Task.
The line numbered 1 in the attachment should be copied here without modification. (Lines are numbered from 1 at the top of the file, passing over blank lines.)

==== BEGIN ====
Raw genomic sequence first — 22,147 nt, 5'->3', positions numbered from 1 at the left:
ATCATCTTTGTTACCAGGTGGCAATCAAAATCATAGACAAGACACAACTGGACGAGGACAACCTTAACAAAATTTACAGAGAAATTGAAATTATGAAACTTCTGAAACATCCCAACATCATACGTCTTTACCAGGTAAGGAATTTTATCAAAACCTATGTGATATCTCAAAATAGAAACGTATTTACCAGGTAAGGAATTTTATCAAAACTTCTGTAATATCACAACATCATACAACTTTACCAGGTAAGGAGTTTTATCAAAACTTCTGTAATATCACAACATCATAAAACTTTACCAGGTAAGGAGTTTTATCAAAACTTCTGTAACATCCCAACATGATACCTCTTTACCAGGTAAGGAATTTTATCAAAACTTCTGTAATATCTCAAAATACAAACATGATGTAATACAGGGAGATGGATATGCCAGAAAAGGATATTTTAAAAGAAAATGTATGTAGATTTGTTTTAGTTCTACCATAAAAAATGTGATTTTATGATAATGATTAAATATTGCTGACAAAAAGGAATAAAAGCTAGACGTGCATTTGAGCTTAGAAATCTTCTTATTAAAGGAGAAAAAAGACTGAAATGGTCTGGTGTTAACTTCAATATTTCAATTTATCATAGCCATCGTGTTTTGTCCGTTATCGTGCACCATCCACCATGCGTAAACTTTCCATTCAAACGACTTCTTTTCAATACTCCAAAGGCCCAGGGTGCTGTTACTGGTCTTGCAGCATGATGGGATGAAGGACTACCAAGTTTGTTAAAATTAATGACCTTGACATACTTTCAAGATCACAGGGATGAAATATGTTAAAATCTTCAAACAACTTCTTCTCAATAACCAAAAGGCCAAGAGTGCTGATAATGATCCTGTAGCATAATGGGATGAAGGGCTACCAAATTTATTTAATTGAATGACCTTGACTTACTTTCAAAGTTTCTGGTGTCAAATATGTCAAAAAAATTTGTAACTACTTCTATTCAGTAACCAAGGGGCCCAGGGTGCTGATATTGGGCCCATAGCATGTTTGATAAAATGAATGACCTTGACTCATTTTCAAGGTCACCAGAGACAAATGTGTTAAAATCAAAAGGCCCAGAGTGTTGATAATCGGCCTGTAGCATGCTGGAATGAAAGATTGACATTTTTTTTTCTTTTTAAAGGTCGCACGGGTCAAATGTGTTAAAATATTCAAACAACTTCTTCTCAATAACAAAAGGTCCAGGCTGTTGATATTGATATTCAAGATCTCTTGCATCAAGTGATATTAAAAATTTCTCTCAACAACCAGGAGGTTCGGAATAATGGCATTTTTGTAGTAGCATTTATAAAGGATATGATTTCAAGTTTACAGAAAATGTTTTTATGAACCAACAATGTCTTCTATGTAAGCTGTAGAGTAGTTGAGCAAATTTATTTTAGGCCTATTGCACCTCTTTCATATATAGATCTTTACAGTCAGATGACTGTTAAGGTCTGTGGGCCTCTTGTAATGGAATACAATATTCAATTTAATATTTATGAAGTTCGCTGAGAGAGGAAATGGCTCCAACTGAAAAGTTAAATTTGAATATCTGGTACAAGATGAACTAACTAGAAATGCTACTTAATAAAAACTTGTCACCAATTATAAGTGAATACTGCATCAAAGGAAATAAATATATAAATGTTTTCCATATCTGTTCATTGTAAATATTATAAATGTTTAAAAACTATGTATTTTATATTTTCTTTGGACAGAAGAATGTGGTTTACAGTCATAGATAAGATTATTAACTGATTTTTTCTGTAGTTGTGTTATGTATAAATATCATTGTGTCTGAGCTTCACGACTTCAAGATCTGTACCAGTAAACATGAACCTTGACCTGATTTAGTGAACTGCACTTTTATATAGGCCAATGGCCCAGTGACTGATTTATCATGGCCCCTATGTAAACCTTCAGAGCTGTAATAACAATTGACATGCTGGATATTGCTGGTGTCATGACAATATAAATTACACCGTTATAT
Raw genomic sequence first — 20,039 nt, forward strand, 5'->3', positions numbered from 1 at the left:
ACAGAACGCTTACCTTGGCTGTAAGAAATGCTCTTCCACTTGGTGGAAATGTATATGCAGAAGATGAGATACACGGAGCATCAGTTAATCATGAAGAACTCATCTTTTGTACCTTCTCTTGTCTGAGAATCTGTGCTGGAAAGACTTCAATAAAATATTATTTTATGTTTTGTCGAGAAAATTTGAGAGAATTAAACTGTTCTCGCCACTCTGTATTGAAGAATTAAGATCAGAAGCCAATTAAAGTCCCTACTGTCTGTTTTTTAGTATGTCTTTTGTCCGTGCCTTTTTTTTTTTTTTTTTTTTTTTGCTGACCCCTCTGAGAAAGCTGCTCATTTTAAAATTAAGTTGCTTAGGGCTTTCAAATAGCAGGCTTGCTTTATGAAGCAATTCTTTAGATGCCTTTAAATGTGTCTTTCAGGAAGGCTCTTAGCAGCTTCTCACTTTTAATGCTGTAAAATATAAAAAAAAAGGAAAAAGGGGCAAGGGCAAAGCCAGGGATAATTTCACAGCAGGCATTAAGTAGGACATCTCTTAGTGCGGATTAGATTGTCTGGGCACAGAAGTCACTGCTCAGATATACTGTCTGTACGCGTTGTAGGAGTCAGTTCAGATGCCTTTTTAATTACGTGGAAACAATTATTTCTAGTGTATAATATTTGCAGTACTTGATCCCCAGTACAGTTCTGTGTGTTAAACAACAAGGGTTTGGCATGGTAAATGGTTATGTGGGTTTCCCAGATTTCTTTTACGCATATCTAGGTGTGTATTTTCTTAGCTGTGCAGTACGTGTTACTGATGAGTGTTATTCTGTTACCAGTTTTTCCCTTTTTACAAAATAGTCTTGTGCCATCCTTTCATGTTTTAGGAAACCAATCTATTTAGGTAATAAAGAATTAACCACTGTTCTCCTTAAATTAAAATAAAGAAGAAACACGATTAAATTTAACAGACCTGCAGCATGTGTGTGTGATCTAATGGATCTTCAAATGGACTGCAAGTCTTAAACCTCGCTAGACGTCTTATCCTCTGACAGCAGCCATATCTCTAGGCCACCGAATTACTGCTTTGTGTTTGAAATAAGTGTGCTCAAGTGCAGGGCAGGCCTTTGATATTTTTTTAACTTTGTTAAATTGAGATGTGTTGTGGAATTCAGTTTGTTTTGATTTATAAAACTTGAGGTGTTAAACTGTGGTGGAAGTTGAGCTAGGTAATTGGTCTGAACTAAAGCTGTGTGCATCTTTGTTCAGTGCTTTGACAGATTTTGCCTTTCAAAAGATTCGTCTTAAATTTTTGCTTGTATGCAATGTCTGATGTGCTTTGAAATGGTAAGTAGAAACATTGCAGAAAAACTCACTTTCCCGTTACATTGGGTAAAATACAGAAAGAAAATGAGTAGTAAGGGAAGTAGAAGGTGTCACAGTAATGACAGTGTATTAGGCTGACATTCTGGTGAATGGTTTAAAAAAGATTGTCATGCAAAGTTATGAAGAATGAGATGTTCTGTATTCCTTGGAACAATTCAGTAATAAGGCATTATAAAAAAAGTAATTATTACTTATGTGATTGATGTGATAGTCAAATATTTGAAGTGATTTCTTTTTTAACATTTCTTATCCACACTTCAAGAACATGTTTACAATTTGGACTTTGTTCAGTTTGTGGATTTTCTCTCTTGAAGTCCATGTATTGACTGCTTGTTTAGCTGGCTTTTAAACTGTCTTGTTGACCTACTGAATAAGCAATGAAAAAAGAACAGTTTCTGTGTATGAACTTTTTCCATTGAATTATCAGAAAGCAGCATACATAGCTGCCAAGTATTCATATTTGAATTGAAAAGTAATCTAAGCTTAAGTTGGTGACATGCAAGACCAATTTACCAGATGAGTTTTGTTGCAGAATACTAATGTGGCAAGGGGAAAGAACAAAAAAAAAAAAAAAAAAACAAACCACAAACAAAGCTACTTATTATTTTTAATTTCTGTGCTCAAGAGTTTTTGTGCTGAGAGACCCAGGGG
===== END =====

Raw genomic sequence first — 22,147 nt, 5'->3', positions numbered from 1 at the left: